Trains are among the most popular means of transport, and because of their economic and environmental aspects, their use should increase in the next years as locomotives and cars get more and more technologically advanced, comfortable, fast and efficient.
The railway infrastructure sector, however, has not undergone any innovation in the past decades. The standard solution, nowadays, consists of concrete railway sleepers, introduced at the beginning of the 20th century. Since this technology is already quite out-of-date, it entails numerous problems, such as:
- ballast pulverization,
- high noise and vibration levels, and,
- last, but not least - elevated maintenance costs.
Greenrail sleepers are in fact sustainable, as they are made of recycled plastic and rubber collected from End-of-Life Tyres (ELTs). They consist of an outer cover made of a blend of ELTs and recycled plastic, and an inner core of pre-stressed, reinforced concrete. They guarantee all the mechanical characteristics of the railway sleepers for various types of rail lines - including high-speed ones, thus offering countless advantages.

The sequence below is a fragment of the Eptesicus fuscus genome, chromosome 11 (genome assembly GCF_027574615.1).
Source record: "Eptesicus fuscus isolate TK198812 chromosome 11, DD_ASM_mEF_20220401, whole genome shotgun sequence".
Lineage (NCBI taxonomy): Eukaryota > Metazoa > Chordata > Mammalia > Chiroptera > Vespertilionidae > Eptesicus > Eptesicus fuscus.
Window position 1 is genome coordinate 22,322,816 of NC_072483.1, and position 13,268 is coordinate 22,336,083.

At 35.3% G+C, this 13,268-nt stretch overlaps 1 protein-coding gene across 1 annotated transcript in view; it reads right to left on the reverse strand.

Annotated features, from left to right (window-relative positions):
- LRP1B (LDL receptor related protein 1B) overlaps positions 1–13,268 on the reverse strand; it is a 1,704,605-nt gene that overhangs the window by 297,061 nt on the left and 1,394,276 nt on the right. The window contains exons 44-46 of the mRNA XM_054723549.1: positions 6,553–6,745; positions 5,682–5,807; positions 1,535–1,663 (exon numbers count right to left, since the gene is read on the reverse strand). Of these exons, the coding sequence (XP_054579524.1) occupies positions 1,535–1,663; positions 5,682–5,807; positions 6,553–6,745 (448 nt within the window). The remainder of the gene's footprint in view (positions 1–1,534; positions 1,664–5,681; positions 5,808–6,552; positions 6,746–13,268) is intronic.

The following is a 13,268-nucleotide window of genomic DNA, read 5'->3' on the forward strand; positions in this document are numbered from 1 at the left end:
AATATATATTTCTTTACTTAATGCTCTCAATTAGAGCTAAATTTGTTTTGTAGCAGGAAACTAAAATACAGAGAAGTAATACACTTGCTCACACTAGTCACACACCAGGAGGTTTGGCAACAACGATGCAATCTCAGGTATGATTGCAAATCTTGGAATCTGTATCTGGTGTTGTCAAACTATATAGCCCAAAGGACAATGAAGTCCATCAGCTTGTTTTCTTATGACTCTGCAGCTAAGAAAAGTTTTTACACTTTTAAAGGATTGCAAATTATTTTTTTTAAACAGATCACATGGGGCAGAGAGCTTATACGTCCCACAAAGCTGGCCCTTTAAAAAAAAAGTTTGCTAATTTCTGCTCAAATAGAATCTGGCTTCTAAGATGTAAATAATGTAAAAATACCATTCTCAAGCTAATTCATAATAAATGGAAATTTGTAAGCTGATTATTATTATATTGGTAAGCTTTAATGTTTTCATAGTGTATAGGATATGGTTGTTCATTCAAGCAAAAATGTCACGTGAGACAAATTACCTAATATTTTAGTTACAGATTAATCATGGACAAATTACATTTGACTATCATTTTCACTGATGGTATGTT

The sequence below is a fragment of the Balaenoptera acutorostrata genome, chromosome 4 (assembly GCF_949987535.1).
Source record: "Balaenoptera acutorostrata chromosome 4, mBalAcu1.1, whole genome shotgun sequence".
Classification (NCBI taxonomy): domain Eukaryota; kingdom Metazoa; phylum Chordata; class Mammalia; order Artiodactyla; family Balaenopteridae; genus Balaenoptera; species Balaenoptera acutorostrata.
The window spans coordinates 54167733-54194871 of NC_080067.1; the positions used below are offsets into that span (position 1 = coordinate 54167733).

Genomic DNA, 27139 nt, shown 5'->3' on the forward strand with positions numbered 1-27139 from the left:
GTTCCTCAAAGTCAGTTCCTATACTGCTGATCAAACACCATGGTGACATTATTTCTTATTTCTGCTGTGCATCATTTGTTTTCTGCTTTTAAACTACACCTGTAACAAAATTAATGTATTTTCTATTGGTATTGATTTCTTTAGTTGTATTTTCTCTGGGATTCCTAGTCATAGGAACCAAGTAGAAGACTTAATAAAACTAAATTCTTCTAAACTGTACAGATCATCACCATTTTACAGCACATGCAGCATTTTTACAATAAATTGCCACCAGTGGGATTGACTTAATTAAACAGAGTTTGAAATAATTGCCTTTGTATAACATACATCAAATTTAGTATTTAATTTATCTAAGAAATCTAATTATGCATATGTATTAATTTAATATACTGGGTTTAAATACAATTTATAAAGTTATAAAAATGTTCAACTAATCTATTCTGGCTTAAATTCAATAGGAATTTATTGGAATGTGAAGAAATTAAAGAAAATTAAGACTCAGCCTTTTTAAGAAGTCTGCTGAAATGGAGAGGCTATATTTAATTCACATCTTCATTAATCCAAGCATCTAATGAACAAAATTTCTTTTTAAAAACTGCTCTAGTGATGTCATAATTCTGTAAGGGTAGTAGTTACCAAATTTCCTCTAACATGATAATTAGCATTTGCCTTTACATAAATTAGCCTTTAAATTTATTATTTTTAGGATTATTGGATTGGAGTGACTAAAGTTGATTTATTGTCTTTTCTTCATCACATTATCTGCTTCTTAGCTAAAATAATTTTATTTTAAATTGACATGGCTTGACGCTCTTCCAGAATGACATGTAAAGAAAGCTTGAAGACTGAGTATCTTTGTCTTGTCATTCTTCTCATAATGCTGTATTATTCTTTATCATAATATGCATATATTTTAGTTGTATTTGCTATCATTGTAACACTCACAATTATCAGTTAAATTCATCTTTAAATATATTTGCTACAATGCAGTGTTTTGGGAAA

Main activity field:
Greenrail sleepers offer the following advantages:
- smaller pulverization of the ballast and, as a result, reduction of maintenance costs;
- longer lifespan;
- greater resistance to rails’ lateral displacement;
- significant electrical isolation;
- greater resistance to the freezing / thawing phenomenon;
- concrete inner core’s protection from sand in desert regions;
- reduction of vibration and noise levels deriving from railway traffic;
- product’s traceability thanks to the RFID technology;
- recovery and reuse of tonnes of plastic and ELTs: 1670 Greenrail sleepers (equal to 1 km of rail line) contribute to the recovery of up to 35 tonnes of ELTs and plastic from urban waste.
In addition, the innovative structure of Greenrail sleepers allows to incorporate various systems in its structure, such as photovoltaic panels (Greenrail Solar, with a production capacity of 35 MWh/km/year) or smart devices (Greenrail LinkBox, which uses harvested energy to power systems for real-time diagnosis, predictive maintenance, telecommunication etc.).